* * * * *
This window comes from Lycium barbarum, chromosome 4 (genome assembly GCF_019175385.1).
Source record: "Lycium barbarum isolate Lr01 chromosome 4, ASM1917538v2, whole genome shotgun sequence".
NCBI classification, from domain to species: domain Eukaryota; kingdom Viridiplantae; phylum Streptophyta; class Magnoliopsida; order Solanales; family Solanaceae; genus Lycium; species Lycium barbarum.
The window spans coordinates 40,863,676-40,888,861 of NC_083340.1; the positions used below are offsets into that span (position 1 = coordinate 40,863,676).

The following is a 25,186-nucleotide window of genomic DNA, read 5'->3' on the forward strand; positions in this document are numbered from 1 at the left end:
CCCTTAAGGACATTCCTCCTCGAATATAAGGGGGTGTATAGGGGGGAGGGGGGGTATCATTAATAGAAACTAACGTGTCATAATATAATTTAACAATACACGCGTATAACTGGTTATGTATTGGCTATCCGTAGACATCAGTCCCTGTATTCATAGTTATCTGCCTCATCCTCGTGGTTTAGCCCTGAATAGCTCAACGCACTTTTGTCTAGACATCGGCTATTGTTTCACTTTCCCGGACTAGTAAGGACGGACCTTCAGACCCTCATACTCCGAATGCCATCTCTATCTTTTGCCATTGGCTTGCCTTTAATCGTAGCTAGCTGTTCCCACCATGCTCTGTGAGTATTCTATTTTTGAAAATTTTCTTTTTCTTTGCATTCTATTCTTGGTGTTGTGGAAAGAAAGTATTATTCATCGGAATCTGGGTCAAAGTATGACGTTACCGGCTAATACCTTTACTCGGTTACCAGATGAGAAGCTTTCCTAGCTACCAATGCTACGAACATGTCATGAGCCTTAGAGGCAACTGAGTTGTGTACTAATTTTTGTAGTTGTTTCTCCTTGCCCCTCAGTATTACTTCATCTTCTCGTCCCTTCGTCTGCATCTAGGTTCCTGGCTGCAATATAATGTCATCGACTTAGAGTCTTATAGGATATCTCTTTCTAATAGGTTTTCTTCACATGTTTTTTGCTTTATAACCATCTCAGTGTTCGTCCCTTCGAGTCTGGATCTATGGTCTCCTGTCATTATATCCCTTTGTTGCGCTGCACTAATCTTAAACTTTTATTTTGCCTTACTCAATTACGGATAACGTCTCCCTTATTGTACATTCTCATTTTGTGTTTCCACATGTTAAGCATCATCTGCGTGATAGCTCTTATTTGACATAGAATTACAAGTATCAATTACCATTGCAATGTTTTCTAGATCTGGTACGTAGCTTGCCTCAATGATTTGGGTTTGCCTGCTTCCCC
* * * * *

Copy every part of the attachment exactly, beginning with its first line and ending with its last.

This window comes from Lycium barbarum, chromosome 4 (genome assembly GCF_019175385.1).
Source record: "Lycium barbarum isolate Lr01 chromosome 4, ASM1917538v2, whole genome shotgun sequence".
NCBI classification, from domain to species: domain Eukaryota; kingdom Viridiplantae; phylum Streptophyta; class Magnoliopsida; order Solanales; family Solanaceae; genus Lycium; species Lycium barbarum.
The window spans coordinates 40,863,676-40,888,861 of NC_083340.1; the positions used below are offsets into that span (position 1 = coordinate 40,863,676).

The following is a 25,186-nucleotide window of genomic DNA, read 5'->3' on the forward strand; positions in this document are numbered from 1 at the left end:
CCCTTAAGGACATTCCTCCTCGAATATAAGGGGGTGTATAGGGGGGAGGGGGGGTATCATTAATAGAAACTAACGTGTCATAATATAATTTAACAATACACGCGTATAACTGGTTATGTATTGGCTATCCGTAGACATCAGTCCCTGTATTCATAGTTATCTGCCTCATCCTCGTGGTTTAGCCCTGAATAGCTCAACGCACTTTTGTCTAGACATCGGCTATTGTTTCACTTTCCCGGACTAGTAAGGACGGACCTTCAGACCCTCATACTCCGAATGCCATCTCTATCTTTTGCCATTGGCTTGCCTTTAATCGTAGCTAGCTGTTCCCACCATGCTCTGTGAGTATTCTATTTTTGAAAATTTTCTTTTTCTTTGCATTCTATTCTTGGTGTTGTGGAAAGAAAGTATTATTCATCGGAATCTGGGTCAAAGTATGACGTTACCGGCTAATACCTTTACTCGGTTACCAGATGAGAAGCTTTCCTAGCTACCAATGCTACGAACATGTCATGAGCCTTAGAGGCAACTGAGTTGTGTACTAATTTTTGTAGTTGTTTCTCCTTGCCCCTCAGTATTACTTCATCTTCTCGTCCCTTCGTCTGCATCTAGGTTCCTGGCTGCAATATAATGTCATCGACTTAGAGTCTTATAGGATATCTCTTTCTAATAGGTTTTCTTCACATGTTTTTTGCTTTATAACCATCTCAGTGTTCGTCCCTTCGAGTCTGGATCTATGGTCTCCTGTCATTATATCCCTTTGTTGCGCTGCACTAATCTTAAACTTTTATTTTGCCTTACTCAATTACGGATAACGTCTCCCTTATTGTACATTCTCATTTTGTGTTTCCACATGTTAAGCATCATCTGCGTGATAGCTCTTATTTGACATAGAATTACAAGTATCAATTACCATTGCAATGTTTTCTAGATCTGGTACGTAGCTTGCCTCAATGATTTGGGTTTGCCTGCTTCCCC